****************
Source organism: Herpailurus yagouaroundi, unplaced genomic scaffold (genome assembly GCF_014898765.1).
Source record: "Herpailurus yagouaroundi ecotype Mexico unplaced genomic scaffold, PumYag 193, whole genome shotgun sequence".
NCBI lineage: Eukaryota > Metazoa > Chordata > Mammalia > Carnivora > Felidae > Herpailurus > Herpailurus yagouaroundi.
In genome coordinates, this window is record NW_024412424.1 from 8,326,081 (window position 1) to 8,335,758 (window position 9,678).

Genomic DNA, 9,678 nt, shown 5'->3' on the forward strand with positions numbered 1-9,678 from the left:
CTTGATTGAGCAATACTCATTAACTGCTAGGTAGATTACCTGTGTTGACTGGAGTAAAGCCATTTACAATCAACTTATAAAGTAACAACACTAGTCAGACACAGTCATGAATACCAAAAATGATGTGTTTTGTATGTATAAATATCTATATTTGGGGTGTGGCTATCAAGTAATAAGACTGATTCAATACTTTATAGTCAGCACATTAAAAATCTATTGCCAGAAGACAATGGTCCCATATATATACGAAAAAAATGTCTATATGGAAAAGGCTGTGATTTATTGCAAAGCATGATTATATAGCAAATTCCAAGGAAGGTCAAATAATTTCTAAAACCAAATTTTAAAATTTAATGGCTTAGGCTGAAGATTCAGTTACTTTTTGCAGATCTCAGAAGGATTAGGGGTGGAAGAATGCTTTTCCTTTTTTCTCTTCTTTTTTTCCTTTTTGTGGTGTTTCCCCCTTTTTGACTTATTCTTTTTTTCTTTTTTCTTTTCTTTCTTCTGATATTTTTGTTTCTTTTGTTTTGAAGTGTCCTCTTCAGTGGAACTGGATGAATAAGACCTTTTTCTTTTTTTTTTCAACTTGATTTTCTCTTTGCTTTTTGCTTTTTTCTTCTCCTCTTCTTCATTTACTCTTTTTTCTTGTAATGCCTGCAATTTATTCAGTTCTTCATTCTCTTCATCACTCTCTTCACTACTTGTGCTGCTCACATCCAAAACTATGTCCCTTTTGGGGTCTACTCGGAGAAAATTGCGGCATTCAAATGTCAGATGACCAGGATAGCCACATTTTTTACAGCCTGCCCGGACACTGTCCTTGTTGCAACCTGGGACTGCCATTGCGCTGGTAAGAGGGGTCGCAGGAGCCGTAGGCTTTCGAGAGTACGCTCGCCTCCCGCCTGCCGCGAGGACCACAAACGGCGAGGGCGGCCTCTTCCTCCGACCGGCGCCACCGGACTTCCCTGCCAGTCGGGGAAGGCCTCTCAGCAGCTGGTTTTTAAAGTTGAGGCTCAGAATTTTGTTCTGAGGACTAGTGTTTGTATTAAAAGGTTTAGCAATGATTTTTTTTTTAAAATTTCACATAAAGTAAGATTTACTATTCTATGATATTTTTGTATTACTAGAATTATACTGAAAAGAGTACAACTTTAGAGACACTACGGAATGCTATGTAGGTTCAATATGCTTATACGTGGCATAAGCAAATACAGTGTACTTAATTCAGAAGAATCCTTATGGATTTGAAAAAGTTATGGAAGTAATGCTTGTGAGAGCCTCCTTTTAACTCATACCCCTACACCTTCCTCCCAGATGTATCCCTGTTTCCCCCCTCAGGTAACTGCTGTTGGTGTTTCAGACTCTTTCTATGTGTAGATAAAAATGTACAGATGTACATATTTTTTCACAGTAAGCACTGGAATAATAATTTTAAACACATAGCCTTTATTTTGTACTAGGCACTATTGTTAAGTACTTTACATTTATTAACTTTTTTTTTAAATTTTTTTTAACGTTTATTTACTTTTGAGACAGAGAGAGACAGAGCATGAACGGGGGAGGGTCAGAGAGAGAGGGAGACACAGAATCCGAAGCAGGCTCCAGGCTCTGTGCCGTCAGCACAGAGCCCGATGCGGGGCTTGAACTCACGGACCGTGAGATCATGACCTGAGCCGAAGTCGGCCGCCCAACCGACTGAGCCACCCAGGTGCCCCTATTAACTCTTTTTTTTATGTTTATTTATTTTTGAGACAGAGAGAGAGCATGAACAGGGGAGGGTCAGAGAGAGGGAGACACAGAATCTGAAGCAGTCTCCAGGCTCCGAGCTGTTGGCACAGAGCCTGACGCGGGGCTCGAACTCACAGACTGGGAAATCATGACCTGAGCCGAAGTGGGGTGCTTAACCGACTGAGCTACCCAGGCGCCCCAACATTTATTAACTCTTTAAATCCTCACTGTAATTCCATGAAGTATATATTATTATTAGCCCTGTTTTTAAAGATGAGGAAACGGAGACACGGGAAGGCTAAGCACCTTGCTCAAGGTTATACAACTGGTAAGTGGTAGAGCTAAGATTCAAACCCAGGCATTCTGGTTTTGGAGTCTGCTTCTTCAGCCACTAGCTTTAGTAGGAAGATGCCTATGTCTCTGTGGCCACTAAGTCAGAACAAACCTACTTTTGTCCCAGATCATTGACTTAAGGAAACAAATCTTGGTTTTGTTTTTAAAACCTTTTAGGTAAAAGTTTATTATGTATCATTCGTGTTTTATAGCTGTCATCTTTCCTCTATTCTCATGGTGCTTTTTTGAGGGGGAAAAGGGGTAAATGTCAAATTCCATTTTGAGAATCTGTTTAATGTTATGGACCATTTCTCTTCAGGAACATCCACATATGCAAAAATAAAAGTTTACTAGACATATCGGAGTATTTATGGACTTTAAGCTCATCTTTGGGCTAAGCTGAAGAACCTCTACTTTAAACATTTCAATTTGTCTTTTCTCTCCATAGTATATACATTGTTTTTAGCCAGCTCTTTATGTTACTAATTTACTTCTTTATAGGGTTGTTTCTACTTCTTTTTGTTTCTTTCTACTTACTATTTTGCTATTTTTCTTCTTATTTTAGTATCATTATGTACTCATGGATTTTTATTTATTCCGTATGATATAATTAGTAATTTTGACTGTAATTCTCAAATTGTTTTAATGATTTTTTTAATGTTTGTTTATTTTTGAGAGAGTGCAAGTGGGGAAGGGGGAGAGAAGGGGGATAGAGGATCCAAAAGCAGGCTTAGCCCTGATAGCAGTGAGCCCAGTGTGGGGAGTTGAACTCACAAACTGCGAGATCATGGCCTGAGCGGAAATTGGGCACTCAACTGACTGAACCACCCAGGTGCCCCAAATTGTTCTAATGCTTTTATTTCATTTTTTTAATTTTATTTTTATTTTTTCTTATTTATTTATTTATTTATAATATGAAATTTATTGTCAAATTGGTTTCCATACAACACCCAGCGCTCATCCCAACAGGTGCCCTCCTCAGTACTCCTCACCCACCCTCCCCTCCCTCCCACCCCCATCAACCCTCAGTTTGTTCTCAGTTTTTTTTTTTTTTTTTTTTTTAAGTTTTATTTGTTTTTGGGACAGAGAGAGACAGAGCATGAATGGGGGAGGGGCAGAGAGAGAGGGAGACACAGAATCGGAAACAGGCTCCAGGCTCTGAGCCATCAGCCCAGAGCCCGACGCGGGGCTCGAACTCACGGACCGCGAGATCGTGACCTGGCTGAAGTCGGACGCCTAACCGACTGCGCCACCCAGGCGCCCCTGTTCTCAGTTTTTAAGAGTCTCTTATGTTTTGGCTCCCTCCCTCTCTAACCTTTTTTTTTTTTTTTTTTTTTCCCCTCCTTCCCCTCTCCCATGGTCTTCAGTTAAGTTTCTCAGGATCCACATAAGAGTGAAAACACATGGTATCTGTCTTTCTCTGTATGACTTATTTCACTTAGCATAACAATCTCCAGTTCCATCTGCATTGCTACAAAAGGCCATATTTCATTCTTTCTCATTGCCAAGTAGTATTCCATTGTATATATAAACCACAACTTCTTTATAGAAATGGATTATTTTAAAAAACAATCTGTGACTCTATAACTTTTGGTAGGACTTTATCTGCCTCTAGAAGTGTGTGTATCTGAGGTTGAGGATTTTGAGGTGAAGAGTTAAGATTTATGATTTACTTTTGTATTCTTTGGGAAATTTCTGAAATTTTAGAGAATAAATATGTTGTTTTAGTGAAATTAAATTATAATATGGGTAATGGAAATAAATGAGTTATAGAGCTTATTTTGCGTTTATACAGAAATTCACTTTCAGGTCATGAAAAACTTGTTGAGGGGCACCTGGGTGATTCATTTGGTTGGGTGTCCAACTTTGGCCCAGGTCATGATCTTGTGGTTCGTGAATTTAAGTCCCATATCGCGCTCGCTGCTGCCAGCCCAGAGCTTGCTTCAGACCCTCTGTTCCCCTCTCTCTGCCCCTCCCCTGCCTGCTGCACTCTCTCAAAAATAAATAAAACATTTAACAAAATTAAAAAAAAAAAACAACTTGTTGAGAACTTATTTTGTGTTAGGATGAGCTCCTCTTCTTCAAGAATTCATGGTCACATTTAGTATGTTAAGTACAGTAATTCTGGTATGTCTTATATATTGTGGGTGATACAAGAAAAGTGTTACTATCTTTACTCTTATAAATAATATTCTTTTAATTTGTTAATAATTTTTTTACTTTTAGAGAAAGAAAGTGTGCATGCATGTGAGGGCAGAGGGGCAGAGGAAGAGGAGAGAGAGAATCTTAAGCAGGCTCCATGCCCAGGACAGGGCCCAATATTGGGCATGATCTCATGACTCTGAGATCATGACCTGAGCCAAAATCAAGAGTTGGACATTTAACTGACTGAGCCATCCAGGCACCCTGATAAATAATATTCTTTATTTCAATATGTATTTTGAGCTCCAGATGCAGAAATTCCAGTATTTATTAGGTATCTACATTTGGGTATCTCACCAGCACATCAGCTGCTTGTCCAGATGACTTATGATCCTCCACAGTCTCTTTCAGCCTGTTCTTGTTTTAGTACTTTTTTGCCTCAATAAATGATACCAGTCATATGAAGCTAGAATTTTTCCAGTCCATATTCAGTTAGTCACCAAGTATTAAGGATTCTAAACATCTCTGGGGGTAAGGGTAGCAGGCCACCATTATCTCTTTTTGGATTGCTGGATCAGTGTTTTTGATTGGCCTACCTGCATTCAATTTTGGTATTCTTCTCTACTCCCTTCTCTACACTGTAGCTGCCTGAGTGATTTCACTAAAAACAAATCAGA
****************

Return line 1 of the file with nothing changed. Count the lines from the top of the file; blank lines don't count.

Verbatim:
Source organism: Herpailurus yagouaroundi, unplaced genomic scaffold (genome assembly GCF_014898765.1).